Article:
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Companies are scaling back on DEI despite high value among workers

5 DEI strategies to help attract and retain top employees

Expanding diversity, equity, and inclusion (DEI) initiatives has been a key trend in U.S. businesses for the past few years, and for good reason. A growing body of research finds that companies that prioritize DEI not only contribute to a more equitable society, they also reap significant benefits in terms of innovation, profitability, and employee satisfaction.

DEI roles surge, then retract

Back in 2020, DEI positions in corporate America soared amid a multitude of tragedies and protests. The Society for Human Resource Management reported in 2020 that DEI roles increased by 55%.

But today, many of these roles face an uncertain future. Workforce analytics firm, Revelio, found that attrition rates for DEI positions have surged among companies that have conducted layoffs, outpacing non-DEI attrition last year by a rate of 33% to 21%. And a recent analysis from Live Data Technologies revealed that chief diversity officers have been more vulnerable to layoffs than other human resources counterparts, experiencing 40% higher turnover.

But could these DEI cuts backfire?

Employees and job seekers prioritize DEI, but many employers aren’t delivering

Aside from the many business benefits of DEI programs, Eagle Hill Consulting’s research finds that workers and job seekers place a high value on their company’s commitment to DEI in the workplace. Our nationwide survey finds that more than half of U.S. employees say DEI is a key factor when considering a company for employment. That share grows among younger workers, with 77% of Gen Z and 63% of Millennials marking an organization’s diversity efforts as a top consideration.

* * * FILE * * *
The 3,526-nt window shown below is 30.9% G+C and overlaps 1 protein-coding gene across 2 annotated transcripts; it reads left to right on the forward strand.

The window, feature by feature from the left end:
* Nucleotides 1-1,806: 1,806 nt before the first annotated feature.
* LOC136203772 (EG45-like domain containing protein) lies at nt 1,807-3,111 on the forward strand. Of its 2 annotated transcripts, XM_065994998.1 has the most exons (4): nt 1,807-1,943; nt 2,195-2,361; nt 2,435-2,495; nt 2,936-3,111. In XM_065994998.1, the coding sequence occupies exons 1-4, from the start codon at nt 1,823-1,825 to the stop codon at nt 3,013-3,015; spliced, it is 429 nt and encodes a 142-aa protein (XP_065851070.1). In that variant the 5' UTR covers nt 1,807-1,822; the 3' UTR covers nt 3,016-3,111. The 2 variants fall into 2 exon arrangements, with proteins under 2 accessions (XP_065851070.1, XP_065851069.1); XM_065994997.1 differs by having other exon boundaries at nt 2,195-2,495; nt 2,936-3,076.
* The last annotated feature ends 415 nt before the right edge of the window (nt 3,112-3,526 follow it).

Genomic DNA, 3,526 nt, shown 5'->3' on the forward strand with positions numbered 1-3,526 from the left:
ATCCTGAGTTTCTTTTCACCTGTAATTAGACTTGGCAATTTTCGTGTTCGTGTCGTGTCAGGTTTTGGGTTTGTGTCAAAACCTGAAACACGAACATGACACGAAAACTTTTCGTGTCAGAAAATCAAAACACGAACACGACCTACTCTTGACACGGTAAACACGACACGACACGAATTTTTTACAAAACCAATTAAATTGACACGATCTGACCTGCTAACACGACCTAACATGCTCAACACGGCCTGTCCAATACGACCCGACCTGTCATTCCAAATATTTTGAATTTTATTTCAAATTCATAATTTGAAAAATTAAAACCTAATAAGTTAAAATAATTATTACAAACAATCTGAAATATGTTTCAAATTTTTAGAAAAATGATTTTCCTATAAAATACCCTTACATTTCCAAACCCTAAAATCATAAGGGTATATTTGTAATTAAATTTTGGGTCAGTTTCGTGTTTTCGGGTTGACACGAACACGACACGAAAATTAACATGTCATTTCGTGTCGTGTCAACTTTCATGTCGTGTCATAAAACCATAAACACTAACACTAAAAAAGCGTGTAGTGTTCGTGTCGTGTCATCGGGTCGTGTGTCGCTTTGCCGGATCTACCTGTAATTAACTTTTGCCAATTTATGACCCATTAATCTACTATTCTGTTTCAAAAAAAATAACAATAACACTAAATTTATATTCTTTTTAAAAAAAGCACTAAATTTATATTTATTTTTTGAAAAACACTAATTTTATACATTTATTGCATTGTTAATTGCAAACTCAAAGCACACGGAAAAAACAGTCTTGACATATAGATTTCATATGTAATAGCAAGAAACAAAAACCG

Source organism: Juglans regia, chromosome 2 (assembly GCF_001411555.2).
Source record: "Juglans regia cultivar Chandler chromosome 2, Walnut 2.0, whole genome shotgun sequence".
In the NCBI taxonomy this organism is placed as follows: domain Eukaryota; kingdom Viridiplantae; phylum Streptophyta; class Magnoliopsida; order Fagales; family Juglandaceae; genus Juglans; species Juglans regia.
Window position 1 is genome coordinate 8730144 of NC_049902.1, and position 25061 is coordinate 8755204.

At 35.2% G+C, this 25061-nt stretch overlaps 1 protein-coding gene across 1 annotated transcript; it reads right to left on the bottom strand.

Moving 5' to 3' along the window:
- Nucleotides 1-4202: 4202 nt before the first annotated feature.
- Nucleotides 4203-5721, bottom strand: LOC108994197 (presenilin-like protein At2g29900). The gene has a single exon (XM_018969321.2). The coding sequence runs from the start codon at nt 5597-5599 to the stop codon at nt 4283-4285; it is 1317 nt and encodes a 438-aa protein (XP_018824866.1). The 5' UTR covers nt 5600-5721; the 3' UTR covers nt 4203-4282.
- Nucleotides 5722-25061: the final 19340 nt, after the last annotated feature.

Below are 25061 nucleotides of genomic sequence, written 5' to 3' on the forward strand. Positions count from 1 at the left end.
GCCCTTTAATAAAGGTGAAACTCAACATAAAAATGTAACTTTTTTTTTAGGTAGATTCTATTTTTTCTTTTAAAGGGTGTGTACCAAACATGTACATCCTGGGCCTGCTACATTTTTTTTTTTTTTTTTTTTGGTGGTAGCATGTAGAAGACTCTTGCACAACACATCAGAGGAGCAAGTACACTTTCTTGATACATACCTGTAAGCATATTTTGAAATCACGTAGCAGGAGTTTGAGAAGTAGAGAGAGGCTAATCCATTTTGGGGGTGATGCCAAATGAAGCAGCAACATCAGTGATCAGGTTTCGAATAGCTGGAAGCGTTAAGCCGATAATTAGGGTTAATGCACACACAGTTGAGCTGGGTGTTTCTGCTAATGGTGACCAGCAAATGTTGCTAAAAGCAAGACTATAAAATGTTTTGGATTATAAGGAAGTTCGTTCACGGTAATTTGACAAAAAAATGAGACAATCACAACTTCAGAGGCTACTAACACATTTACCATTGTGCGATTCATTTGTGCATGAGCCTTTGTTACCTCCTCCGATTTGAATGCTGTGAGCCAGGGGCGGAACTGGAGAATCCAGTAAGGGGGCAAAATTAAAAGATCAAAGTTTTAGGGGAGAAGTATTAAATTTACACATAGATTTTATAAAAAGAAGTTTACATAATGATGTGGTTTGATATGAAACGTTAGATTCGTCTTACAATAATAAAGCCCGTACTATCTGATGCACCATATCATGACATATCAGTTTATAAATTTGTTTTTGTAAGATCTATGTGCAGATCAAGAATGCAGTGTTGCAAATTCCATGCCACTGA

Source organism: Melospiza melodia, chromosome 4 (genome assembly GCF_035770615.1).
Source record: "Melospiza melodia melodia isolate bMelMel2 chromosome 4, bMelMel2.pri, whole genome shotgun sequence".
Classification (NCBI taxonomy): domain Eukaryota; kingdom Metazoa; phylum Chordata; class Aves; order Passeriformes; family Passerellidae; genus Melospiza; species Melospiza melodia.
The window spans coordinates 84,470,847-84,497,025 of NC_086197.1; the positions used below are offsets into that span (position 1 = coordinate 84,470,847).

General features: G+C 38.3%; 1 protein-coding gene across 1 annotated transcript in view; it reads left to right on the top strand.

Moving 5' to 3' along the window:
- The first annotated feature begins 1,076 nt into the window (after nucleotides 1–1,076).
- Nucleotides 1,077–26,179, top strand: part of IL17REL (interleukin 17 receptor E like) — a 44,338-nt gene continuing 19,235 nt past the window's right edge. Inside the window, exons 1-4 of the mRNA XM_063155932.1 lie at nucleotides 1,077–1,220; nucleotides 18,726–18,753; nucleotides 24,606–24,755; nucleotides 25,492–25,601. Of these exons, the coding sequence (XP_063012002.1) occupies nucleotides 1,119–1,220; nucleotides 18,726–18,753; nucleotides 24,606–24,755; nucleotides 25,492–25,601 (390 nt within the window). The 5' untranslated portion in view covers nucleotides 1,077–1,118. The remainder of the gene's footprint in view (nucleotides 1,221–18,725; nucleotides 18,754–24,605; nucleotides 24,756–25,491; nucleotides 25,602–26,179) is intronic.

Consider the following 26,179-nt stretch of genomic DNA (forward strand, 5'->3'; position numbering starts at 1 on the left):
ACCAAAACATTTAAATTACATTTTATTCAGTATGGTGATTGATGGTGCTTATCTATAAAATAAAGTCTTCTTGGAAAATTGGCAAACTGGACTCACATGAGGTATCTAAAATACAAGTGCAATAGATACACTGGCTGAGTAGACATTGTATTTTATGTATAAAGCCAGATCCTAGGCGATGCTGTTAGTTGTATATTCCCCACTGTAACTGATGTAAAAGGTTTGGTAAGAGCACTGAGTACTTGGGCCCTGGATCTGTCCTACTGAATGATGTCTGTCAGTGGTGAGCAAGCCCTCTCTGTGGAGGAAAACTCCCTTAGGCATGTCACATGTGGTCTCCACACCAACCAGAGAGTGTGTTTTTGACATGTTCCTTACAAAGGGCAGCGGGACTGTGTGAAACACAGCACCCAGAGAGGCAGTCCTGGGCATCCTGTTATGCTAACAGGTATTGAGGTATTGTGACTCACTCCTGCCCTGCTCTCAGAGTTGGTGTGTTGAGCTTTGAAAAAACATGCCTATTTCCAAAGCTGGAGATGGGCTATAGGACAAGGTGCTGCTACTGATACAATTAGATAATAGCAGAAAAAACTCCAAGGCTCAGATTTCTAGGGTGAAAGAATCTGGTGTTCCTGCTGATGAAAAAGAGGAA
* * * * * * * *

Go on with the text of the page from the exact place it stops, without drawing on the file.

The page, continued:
Despite this support, less than a third (29%) of employees say their company has taken more action to demonstrate its commitment to DEI in the past six months. This aligns with recent DEI job cuts.

Our research did reveal some good news. Certain segments of the workforce are more likely to report that their employers have taken more DEI action. Among them are workers who identify as having a physical impairment (46%), LGBTQ (40%), military veterans (40%), and neurodiverse (39%). Nonwhite employees are also more likely to report their employers have taken additional DEI action in recent months, including 39% of Asian/Pacific Islander employees, 35% of Hispanic/Latino workers, and 33% of African American/Black employees. 

Yet, the overall trend remains. The majority of employees report that their organization’s DEI initiatives have either stagnated or decreased over the last six months.

DEI initiatives impact your employees well before their first day

Our research makes it clear that all workers place a high value on bringing their authentic self to the job, feeling a sense of belonging and connection at work, and identifying with their colleagues and leaders. Moreover, when considering a new job, prospective employees want to see that a future employer is committed to DEI in the workplace and stress the significance of hearing about their inclusion practices during the recruitment process. Overwhelmingly, it is important that they hear employee perspectives are valued (85%), employees feel safe bringing their authentic selves to work (80%), leadership is transparent in decision making (80%), and the company has a collaborative culture (75%).

Seeing oneself reflected throughout the organization is another key factor for employees when weighing the decision to take a new job. Nearly two-thirds (63%) say it’s important the company has employees they identify with, and 59% say it’s important there are leaders with whom they identify. 

The bottom line: Now is the time to continue DEI progress, not plateau or cut back